High-tech industrial group Exail SAS on Thursday urged a New York court to toss litigation filed by two units of French aerospace and defense corporation Safran looking to vacate an arbitral award issued in a high-stakes dispute arising from a decades-old licensing agreement.

  • April 25, 2024

    Quinn Emanuel, Morgan Lewis Make Strides In Saudi Arabia

    Quinn Emanuel Urquhart & Sullivan LLP and Morgan Lewis & Bockius LLP have set their sights on Saudi Arabia, announcing steps toward establishing themselves in its capital city of Riyadh on Thursday.

  • April 24, 2024

    Energy Charter Treaty Backlash Hints At Broader Arbitration Woes

    Lawmakers in Europe on Wednesday overwhelmingly consented to the European Union's withdrawal from the Energy Charter Treaty, adding to an increasing global backlash against investor-state arbitration that was also laid bare in a vote by Ecuadorians decisively rejecting the mechanism this past weekend.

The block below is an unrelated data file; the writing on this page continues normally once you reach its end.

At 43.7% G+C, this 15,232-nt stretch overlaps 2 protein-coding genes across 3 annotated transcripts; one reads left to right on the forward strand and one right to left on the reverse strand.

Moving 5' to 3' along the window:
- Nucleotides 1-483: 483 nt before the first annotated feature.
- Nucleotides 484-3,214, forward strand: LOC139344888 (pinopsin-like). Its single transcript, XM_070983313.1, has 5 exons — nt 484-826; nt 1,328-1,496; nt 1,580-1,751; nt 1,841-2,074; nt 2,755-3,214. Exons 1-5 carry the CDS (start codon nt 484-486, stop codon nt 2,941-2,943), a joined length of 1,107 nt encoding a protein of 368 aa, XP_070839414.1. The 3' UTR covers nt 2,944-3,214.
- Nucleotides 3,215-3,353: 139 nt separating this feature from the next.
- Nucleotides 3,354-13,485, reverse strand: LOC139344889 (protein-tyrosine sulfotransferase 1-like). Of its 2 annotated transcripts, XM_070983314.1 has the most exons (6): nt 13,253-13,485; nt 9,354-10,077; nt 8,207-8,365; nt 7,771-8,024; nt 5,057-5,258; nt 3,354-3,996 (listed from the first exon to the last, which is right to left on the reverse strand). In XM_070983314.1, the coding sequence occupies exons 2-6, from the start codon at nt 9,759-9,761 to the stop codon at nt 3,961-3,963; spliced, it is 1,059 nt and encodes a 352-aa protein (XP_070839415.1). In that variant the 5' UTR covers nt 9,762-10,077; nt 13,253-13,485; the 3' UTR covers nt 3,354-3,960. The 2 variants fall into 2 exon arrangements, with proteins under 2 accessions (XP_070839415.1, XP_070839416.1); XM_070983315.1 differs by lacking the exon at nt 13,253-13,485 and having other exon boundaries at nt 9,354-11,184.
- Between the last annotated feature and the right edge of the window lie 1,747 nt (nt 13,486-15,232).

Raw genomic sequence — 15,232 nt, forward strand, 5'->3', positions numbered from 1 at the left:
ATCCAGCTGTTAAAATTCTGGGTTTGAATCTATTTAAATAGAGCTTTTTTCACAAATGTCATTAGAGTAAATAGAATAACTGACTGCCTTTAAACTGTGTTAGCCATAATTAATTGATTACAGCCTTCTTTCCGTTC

• April 24, 2024

    Ex-Yukos Oil Shareholders To Auction Russian Vodka Brands

    The Benelux rights to trademarks for 18 Russian vodka brands, including Stolichnaya and Moskovskaya, will go to auction in June in the Netherlands, the former shareholders of Yukos Oil Co. said Wednesday as they sought to enforce arbitral awards now valued at $60 billion.

  • April 23, 2024

    Forbes Wins Bid To Nix Order In Mexican Distributor Fight

    A New York federal judge on Tuesday barred a Mexican distributor of Forbes magazine from trying to enforce an order from a court in Mexico City precluding the publication from terminating their deal while the companies gear up to arbitrate a renewal dispute.

  • April 23, 2024

    JAMS Implements Rules For AI-Related Disputes

    JAMS announced Tuesday that it has implemented new rules governing disputes involving artificial intelligence, making it the first organization in the alternative dispute resolution industry to establish an AI-tailored legal framework.